“With Macquarie University Hospital having completed 100 TAVI procedures and with our data showing excellent patient outcomes, the Hospital has clearly become a centre of excellence in TAVI in Australia.”

Tuesday, October 4, 2016/Author: Bernadette/Number of views (2236)/Comments (0)/


by Dr Jason Kaplan

When it comes to cardiovascular health and longevity, nothing is more powerful than engaging in the simple daily activities that help people live longer and the evidence to support this is now very robust.

For people who have two major cardiovascular risk factors, the risk of having a cardiovascular event increases significantly. However, for people who have what’s called “optimal risk factors”, the risk of having a major cardiovascular event up to age 85 is actually less than 10%. When we talk about optimal risk factors, we’re talking about the big seven:

1. Non-smoker

2. Blood pressure less than 120/80

3. A healthy diet score

4. Cholesterol is less than 5 mmol /L (ideally without medication)

5. No diabetes

6. Not overweight- A healthy BMI

7. Exercise more than 150 minutes a week.

The point is that these factors are all lifestyle-related; there are no drugs involved. In fact, perhaps it’s time to return to a more hunter-gatherer sort of lifestyle and a diet high in fruit, vegetables and nuts. They had omega-3 fatty acids. They ate lean protein. They drank water and they incorporated physical activity as part of their daily routine.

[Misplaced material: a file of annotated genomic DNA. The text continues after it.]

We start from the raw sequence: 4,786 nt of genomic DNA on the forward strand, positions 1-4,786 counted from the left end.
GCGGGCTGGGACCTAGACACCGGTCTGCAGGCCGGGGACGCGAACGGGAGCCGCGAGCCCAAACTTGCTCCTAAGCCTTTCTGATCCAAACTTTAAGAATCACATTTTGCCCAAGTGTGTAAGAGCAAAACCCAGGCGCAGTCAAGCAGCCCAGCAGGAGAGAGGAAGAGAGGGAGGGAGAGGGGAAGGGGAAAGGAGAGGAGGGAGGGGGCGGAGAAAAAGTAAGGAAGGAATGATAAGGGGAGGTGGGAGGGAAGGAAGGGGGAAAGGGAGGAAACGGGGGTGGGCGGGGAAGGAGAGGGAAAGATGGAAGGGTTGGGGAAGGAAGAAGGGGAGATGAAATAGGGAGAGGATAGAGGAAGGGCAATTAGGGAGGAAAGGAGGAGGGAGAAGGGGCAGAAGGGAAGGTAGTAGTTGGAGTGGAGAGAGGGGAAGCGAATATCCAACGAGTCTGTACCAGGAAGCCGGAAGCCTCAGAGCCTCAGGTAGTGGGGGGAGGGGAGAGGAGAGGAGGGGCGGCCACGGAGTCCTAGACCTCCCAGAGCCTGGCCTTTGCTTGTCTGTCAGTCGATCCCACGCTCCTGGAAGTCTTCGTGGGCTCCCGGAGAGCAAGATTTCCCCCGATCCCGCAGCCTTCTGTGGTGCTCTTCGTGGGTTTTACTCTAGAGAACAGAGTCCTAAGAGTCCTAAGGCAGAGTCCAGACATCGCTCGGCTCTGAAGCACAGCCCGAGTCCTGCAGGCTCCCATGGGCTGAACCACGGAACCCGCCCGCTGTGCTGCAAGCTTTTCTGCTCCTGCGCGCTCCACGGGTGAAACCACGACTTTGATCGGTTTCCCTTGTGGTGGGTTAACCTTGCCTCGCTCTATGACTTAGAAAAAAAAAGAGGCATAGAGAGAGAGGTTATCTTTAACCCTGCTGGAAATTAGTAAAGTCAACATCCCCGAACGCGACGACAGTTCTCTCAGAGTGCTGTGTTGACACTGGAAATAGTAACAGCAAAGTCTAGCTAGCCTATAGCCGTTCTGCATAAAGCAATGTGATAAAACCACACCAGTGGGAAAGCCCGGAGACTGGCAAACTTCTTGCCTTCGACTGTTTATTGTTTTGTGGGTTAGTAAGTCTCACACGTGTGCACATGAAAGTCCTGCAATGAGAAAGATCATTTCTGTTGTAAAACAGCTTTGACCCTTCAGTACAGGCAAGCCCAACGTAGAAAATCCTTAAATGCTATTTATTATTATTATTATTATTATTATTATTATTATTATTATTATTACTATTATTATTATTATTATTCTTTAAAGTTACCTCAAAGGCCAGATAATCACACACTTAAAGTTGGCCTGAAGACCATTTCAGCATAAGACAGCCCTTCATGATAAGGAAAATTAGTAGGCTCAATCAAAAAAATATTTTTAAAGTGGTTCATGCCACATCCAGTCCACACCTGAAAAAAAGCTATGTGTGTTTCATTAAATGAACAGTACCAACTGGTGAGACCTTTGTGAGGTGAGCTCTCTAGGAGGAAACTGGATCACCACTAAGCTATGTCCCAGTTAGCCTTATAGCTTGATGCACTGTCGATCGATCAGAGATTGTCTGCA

Such an approach, however, must be in conjunction with low calorie intake, as the now well-known consequences of obesity include heart attack, stroke, diabetes, high blood pressure and depression. Every five kilograms people are overweight hastens a heart attack one and a half years earlier. Every five kilograms at age 21 increases the chances of someone dying before 90 by 10%.

Reviewing the American national weight control registry, for people who lost 15 kilograms and kept it off for more than a year, it’s apparent that almost all of them cut their calorie intake in half. Over 90% exercise for an average one hour a day, 75% weighed themselves more than once a week and kept track of where they were and a large majority of them watched TV for less than 10 hours a week. These are simple, practical steps that almost any patient could take.


It’s becoming clearer every day that food is one of the most powerful tools for keeping the body (and especially the heart) in optimum condition. Recent literature suggests a Mediterranean style diet reduces the risk of cardiovascular events by up to 40%. 

While our bodies are not all equal, there are some fundamentals:

• Eat five serving of vegetables, two servings of fruit per day.